It’s official, as of June 30th, 2022 Google Ads let the sun set on Expanded Text Ads (ETAs). Existing ETAs will still serve, just as Standard Text Ads are still serving, but all new ads are required to be in the new Responsive Search Ad (RSA) format.
RSAs aren’t exactly new, Google introduced them in 2018. Maybe you’ve been using them since their inception, or maybe you’re reluctantly making the switch because you have to. Either way, read this guide and start getting more out of the responsive search ad format.
While the construction and set up of ETAs and RSAs are vastly different, they still appear the same on the search engine results pages (SERPs). Ad results will continue to show up to three headlines and two descriptions.
Responsive Search Ads (RSAs) use Google’s machine learning and the RSA algorithm to mix and match assets in order to provide the user with the most relevant result for users search queries. Google allows up to 15 headlines and four descriptions to create over 43,000 ad combinations. That’s a lot of ads.
Out of the box, not all of those combinations are going to be winners. Over time, the machine is designed to optimize the ad combinations in real-time to provide the user with the result that best matches their query and intent.
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Looking for the answer to: “How to write Responsive Search ads?” If this is your first time staring down 15 blank headlines and wondering where to start, consider using the common elements that structure a text ad.
When creating your RSAs, think of them in the same context as creating an ETA. For example, your ad would contain the following “ABC” elements:
Responsive search ads are no different from ETAs in this respect. The main difference is that you have to make sure each RSA headline permutation works. Do you trust Google to mix and match multiple headlines and descriptions perfectly every time? Me neither.
The last thing you want is an ad showing two CTAs together, for example, “Request a Quote | Request a Custom Quote”, so creating a diverse group of titles can help mitigate title redundancies.
Create “banks” or “pools” of titles using the ETA elements from above. For example, if you are creating an ad using all 15 headlines, you can break them into groups of five:
Remember, there’s no requirement to use all 15 headlines. Although Google might slap your ad with a “poor” ad strength label (more on that below), you may have compliance issues, brand guidelines, or other policy requirements you need to follow.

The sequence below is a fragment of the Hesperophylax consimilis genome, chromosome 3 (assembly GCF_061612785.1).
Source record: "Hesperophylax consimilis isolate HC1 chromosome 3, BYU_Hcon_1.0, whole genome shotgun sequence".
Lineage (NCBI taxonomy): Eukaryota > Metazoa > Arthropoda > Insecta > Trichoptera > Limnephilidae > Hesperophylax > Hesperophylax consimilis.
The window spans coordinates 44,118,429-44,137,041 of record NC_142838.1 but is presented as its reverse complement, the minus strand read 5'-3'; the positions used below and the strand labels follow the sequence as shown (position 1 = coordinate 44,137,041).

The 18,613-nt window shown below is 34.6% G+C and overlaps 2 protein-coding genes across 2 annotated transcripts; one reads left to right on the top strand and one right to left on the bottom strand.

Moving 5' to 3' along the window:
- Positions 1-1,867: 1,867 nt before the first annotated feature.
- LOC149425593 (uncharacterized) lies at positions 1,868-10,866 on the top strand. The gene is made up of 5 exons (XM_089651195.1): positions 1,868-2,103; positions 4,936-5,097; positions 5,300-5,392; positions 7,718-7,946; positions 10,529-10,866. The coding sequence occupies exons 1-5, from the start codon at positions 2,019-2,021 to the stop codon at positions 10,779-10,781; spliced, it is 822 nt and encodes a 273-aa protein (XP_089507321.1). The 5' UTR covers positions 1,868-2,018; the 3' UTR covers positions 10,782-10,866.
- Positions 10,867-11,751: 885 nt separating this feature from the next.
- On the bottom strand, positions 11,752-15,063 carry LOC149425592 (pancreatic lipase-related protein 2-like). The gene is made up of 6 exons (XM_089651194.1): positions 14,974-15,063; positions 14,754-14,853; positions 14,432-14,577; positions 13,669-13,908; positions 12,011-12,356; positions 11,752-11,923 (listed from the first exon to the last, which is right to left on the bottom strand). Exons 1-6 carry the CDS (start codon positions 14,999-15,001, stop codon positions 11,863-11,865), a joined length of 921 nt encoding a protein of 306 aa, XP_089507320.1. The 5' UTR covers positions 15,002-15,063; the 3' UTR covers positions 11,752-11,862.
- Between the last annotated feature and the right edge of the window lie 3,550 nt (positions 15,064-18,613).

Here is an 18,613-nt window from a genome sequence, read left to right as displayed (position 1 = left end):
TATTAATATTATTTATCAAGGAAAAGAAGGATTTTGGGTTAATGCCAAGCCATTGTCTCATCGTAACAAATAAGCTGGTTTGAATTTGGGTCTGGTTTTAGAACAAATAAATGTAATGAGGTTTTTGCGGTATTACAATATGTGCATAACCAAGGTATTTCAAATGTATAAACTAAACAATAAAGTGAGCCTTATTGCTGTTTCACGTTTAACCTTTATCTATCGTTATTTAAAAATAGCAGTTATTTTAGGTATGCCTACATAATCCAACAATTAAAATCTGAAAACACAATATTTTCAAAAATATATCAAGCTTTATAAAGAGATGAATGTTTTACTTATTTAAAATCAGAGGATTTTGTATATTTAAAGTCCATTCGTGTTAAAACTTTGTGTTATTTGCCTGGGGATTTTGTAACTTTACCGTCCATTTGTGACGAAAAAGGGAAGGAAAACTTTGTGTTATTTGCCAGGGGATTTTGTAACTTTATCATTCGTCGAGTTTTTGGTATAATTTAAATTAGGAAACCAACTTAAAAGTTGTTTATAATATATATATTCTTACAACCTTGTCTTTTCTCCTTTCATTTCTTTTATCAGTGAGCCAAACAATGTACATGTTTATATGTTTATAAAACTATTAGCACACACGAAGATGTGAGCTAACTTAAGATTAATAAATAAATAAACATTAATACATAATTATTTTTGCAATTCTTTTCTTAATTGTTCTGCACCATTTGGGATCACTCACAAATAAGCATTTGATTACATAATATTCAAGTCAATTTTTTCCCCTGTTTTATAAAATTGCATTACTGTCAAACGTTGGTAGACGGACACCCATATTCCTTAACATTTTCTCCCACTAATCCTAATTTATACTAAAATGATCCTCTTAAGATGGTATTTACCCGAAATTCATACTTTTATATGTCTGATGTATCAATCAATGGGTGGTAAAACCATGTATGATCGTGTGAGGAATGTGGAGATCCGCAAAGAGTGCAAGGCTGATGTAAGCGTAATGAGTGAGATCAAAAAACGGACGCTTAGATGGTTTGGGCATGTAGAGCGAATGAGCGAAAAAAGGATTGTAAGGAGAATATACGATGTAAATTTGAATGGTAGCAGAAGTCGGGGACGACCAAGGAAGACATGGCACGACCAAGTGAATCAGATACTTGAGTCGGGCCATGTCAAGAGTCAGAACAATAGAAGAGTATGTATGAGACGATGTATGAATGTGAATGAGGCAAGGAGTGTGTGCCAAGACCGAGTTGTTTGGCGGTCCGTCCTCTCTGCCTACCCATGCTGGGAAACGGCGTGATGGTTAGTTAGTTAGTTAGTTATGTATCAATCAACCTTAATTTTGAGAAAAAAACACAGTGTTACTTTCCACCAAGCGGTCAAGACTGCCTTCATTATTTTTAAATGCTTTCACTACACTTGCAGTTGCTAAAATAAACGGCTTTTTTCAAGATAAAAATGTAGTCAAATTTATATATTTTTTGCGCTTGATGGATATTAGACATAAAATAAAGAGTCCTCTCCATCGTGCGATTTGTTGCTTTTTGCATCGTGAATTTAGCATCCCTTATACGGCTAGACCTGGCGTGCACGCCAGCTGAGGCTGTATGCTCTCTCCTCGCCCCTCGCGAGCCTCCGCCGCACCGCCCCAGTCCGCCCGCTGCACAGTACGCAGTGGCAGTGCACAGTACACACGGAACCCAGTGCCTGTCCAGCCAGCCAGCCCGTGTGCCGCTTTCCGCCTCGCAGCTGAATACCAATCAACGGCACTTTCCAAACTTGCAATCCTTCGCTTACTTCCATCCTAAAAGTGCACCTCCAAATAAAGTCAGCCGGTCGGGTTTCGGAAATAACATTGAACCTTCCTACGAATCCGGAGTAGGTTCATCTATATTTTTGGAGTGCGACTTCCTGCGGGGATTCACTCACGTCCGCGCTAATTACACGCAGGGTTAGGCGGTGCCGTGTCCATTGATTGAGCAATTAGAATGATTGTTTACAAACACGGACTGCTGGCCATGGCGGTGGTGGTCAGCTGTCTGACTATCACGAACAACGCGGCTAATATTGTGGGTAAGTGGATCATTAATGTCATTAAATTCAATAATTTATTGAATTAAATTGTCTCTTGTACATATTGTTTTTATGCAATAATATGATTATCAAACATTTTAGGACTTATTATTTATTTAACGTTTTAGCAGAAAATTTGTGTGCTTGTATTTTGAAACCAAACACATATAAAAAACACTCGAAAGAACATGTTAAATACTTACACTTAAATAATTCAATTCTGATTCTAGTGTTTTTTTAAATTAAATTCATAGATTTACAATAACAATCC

Hence, you can play around with this format. For example, you could have two ad group relevant keywords, five benefit statements and only one CTA.
As much as we’d like to hope the machine gets the ad combinations right, there’s still the risk that you can end up with an ad with only benefit statements or have three titles that are all CTAs. Making your title elements unique can mitigate some of that risk, but a safer strategy is to utilize pins.
Pins are your secret weapon. Pinning is how you can take your old ETA and format it into an RSA. Pinning will be your foolproof method to prevent a wonky ad.
Consider the example noted above in which you have 15 headlines bucketed into three groups. To prevent Google from potentially showing, say, one ad group relevant headline and two CTAs, you can pin your pools of keywords to positions one, two, or three:
Of course, there’s lots of variations on that theme: Pin only ad group relevant headlines and leave the rest up to Google, or test pinning one ad and not pinning the other. Other examples could include:
If you have compliance considerations or brand guidelines, you may need to be very strategic and specific about how you pin.If you have a winning ad ETA that you love, try pinning only three headlines and two descriptions.
If you decide not to use pins, try using a small, equal number of assets:
The more you pin, the worse your ad strength score will likely be. Don’t stress, simply read on.
After you have created your ad and uploaded it to Google Ads, the platform will provide you with an Ad Strength score of Poor, Average, Good, or Excellent. It may even give you suggestions on how to improve your ad. Ignore this.
That’s right. I said ignore it.
Ad Strength has zero effect on your ad’s metrics. It does not indicate whether your ad is performing poorly or excellently. Ad Strength corresponds to Google’s ability to test your assets. Unpinned ads simply give Google more asset combinations to test.
Fully pinned ads (like an ETA) provide exact messaging, so there is no room for Google to test asset combinations.
Always keep your ads relevant rather than chasing “excellent” scores, especially if you have compliance concerns, are B2B, or require other specific ad messaging.
To ensure your ads are relevant, customize ads by ad group rather than trying to use the same ad across multiple ad groups. With the option of 15 headlines, it can be tempting to apply the same ad across the board and hope Google figures it out. Not only will Google probably not figure it out, but it can also hurt your performance.
Another note on Ad Strength: Google may give your ad a poor ad strength if it is unable to match your assets to the ad group. If you have a “Poor ” Ad Strength and the ad is not performing well, it’s a good time to review your ad group to ad relevancy.
Pro tip: If applicable to your account, ad customizers can help diversify your responsive search ads and increase ad group relevancy.
Unfortunately, at this time, Google has yet to release more RSA data beyond impressions, which makes it extremely difficult to determine which asset combinations are the best KPI drivers. In the meantime, stay tuned for part two: How to Test Responsive Search Ads.